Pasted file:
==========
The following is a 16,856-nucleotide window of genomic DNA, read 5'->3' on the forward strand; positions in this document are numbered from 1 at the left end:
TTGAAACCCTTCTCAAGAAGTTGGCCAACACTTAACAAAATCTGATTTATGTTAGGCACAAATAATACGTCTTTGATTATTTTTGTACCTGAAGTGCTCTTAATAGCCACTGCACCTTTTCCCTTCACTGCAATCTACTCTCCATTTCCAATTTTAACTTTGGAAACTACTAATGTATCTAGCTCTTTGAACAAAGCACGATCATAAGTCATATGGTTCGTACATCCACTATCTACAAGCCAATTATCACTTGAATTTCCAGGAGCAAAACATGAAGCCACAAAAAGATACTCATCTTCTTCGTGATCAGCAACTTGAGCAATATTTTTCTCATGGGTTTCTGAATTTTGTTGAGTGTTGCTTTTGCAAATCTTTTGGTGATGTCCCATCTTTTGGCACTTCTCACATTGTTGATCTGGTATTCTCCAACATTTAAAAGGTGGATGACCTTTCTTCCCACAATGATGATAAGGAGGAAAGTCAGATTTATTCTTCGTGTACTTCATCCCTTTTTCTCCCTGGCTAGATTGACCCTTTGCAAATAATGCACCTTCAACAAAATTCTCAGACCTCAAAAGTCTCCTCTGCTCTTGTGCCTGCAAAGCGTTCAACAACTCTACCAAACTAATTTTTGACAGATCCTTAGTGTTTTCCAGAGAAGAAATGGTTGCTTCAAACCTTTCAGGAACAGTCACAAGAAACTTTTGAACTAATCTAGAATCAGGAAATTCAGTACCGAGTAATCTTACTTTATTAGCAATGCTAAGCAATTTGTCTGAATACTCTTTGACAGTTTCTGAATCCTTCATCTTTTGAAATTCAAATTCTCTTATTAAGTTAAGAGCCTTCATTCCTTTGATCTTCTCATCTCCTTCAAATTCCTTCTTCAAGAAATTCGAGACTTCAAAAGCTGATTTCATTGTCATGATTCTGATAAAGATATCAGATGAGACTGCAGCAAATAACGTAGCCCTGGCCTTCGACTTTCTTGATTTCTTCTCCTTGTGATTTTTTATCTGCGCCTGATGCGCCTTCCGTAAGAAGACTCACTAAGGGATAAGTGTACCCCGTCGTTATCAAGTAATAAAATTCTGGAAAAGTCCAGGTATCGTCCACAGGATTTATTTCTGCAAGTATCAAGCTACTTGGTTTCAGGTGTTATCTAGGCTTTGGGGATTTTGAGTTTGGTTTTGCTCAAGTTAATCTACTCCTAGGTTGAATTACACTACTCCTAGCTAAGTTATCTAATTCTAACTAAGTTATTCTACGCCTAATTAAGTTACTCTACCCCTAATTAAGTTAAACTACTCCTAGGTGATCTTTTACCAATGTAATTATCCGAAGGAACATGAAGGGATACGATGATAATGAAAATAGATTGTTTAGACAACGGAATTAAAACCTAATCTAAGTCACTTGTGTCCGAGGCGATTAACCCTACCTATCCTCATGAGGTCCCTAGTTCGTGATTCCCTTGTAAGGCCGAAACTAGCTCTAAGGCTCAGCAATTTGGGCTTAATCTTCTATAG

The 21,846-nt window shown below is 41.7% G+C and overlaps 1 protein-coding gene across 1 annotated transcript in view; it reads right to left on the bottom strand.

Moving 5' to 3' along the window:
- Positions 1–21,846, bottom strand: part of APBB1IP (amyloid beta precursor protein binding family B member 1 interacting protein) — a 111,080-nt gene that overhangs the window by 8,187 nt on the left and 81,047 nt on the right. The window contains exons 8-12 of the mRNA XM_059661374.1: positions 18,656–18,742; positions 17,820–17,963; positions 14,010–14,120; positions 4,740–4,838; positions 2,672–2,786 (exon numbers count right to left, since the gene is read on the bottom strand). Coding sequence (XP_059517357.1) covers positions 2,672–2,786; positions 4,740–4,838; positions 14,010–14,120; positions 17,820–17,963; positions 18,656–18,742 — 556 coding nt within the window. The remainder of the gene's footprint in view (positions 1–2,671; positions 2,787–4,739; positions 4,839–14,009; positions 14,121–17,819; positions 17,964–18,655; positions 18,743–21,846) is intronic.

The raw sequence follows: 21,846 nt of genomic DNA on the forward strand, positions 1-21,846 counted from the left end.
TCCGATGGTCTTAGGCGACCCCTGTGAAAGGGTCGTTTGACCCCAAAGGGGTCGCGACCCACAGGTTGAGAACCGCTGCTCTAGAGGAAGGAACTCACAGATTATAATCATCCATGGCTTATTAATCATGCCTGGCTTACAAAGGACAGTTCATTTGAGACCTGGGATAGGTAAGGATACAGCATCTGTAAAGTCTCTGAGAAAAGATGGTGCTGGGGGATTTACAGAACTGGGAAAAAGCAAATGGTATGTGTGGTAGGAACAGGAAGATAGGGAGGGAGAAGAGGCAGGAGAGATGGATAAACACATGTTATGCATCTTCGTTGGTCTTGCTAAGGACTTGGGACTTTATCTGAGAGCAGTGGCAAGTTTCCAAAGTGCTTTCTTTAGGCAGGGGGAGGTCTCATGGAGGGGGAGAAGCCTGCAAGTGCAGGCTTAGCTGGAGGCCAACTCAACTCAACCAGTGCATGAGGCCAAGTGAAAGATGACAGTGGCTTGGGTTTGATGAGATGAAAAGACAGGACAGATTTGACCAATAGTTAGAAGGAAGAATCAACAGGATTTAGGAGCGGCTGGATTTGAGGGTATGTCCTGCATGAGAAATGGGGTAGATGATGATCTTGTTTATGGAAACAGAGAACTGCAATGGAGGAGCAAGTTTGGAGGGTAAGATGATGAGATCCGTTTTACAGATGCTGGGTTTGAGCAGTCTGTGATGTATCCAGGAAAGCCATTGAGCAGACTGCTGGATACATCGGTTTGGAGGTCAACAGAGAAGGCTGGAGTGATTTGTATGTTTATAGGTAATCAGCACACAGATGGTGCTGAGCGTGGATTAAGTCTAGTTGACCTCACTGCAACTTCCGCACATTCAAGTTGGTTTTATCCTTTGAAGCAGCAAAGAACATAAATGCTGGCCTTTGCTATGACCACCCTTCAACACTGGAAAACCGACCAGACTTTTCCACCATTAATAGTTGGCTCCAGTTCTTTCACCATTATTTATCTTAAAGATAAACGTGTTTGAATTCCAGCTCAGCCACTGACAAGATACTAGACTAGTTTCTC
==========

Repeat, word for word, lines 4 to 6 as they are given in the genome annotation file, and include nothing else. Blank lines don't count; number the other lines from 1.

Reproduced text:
Moving 5' to 3' along the window:
- Positions 1–21,846, bottom strand: part of APBB1IP (amyloid beta precursor protein binding family B member 1 interacting protein) — a 111,080-nt gene that overhangs the window by 8,187 nt on the left and 81,047 nt on the right. The window contains exons 8-12 of the mRNA XM_059661374.1: positions 18,656–18,742; positions 17,820–17,963; positions 14,010–14,120; positions 4,740–4,838; positions 2,672–2,786 (exon numbers count right to left, since the gene is read on the bottom strand). Coding sequence (XP_059517357.1) covers positions 2,672–2,786; positions 4,740–4,838; positions 14,010–14,120; positions 17,820–17,963; positions 18,656–18,742 — 556 coding nt within the window. The remainder of the gene's footprint in view (positions 1–2,671; positions 2,787–4,739; positions 4,839–14,009; positions 14,121–17,819; positions 17,964–18,655; positions 18,743–21,846) is intronic.

The raw sequence follows: 21,846 nt of genomic DNA on the forward strand, positions 1-21,846 counted from the left end.